July 17, 2013
As reported by the USA Today, immigration reform is facing a tough road through the House of Representatives. Even broadly popular provisions (such as the DREAM Act) are finding resistance from many conservative republicans, including Tom Cotton, a newly-elected representative from Arkansas:
“If they insist upon legalization before any of those steps, then it is not likely that we are going to pass real and valuable immigration reform this Congress,” [Cotton] says. He notes that Senate Democrats have said that establishing a path to citizenship for some of the estimated 11 million immigrants who are in the country illegally is essential to a bill.
His opposition to establishing a way to achieve legal status extends to the “Dreamers,” the young people who have grown up in the United States after being brought here by their parents.
“We’d have to know that we aren’t encouraging the next wave of illegal immigration,” he said. “If you’re a mom or dad and you see the opportunity that has been provided to someone else’s child who took them to the United States illegally, to become a legal American and maybe a citizen, who wouldn’t take that risk?”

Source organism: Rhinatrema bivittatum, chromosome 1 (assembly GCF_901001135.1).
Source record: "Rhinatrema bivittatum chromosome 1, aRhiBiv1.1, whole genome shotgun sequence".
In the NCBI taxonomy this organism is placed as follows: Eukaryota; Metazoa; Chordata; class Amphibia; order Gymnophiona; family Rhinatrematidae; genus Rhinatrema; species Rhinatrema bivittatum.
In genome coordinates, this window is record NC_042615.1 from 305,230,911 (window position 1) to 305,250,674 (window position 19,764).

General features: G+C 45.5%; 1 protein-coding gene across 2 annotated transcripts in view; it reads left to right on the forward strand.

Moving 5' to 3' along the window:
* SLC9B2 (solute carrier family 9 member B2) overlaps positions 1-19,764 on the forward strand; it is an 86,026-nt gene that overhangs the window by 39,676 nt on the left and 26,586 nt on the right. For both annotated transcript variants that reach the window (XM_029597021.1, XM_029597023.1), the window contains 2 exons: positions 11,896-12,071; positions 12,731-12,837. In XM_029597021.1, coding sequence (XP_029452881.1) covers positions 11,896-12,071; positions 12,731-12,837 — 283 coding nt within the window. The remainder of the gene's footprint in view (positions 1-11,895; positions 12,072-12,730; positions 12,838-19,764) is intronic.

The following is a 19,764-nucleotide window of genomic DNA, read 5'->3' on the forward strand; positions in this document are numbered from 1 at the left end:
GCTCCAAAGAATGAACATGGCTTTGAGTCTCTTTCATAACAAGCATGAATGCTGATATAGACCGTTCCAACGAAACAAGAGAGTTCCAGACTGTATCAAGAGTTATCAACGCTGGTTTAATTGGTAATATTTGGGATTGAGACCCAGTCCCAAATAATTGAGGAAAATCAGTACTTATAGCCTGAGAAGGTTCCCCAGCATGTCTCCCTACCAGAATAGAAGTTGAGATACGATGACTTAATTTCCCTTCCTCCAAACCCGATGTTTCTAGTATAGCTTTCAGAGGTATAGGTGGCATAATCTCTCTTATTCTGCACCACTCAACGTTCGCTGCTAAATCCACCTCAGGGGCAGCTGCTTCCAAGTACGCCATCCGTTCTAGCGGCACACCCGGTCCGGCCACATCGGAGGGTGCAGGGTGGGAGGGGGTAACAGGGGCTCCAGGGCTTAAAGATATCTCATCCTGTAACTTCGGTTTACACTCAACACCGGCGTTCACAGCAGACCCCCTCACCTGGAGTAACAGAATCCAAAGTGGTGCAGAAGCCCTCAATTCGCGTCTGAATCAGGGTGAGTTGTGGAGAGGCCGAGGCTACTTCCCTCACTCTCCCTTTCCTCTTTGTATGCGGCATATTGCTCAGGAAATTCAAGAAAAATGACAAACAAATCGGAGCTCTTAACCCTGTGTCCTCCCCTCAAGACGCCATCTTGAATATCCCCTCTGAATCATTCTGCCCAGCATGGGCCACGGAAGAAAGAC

Cotton, 36, has been in office for only six months, but he is part of a new breed of Republicans who haven’t hesitated to challenge their own leadership, taking a harder line on some issues and being less willing to cut political deals.
Like many newly-elected representatives, Tom Cotton won a contentious primary in a safe Republican district by presenting himself as the most conservative option. If he is seen as compromising with Democrats on this (or any other) issue, he would open himself up to a primary challenge from the right, putting his job in jeopardy. Figuring out how to provide political cover for conservative Republicans like Representative Cotton (without watering down the bill so much that it ceases to be effective) will be key to getting an Immigration Reform bill through the House.
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